Tea leaves used for black teas are allowed to oxidize fully before being heated and dried. Black teas from India are oxidized for shorter periods of time than those from China. They also tend to be a little more astringent. Black teas from China tend to be darker and a bit smokier.
China Black Tea:
Withering: After being picked, tea leaves are taken to a factory to wither, a process that softens and removes some of the moisture in the leaves. Traditionally the leaves may be spread onto bamboo racks or onto the ground and turned over the course of five to six hours. Mechanical withering involves using fans to circulate heated air around the leaves. This method is a bit shorter.
Rolling: The leaves are rolled to help expose the flavorful and aromatic oils within as well as aid in oxidation. This is typically done by machine.
Oxidizing: The withered and rolled leaves are then laid out and covered with damp cloths for eight to twelve hours to allow them to fully oxidize.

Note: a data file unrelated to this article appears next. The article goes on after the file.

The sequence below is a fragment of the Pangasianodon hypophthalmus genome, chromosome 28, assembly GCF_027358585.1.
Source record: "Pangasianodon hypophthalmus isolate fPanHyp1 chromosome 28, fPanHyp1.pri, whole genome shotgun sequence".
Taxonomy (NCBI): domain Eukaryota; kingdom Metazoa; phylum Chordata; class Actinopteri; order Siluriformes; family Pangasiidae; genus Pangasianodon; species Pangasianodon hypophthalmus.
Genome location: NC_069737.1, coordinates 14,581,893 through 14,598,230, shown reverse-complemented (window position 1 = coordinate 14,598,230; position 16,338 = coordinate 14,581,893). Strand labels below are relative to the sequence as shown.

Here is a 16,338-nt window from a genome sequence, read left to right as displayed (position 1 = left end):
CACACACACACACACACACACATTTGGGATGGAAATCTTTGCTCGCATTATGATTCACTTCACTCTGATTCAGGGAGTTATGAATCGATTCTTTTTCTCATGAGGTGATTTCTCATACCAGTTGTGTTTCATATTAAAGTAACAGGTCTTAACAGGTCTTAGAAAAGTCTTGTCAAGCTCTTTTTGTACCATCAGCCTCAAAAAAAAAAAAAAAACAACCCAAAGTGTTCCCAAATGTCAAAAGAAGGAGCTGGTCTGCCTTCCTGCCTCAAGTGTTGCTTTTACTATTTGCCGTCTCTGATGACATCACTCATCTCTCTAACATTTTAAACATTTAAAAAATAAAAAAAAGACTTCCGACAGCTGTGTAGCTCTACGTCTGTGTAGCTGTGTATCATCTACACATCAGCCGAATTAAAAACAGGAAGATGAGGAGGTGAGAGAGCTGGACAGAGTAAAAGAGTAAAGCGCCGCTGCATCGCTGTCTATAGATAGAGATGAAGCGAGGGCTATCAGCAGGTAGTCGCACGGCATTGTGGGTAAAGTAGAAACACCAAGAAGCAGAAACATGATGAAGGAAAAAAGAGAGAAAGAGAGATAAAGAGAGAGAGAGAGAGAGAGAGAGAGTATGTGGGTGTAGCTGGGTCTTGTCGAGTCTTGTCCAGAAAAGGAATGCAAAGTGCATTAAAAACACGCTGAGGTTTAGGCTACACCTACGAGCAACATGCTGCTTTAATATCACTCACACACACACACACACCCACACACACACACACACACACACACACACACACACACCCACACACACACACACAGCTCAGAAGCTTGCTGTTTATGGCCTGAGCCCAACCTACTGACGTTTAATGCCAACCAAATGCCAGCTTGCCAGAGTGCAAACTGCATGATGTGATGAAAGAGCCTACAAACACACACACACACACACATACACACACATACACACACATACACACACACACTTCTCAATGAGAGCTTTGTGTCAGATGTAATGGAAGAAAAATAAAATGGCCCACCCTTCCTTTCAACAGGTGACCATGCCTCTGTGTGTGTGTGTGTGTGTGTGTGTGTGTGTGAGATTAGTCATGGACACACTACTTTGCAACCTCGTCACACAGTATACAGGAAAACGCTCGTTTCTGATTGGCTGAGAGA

Drying: The tea is then dried to halt oxidation and eliminate moisture from the leaves.
Sifting: Finally, the leaves are sifted to remove broken bits and sorted into varying sizes.
India Black Teas:
Withering: After being picked, tea leaves are placed in a temperature and humidity controlled environment with air circulating around the leaves. The process will take about 14 – 17 hours.
Rolling: Withered leaves are placed into vats and pressed into a mass then rolled under varying degrees of pressure. To ensure the most attractive and best tasting finished tea, the Indian rolling process is very precise.
Oxidizing: The tea is laid onto trays and, depending upon humidity and the type of finished tea, allowed to oxidize for as little as 15 minutes or as long as four hours.
Drying: The tea is then dried for 20 – 30 minutes to halt oxidation and eliminate moisture from the leaves.
Sorting: Finally, the leaves are sorted into varying sizes. As Indian teas are graded by size, this is an important last step.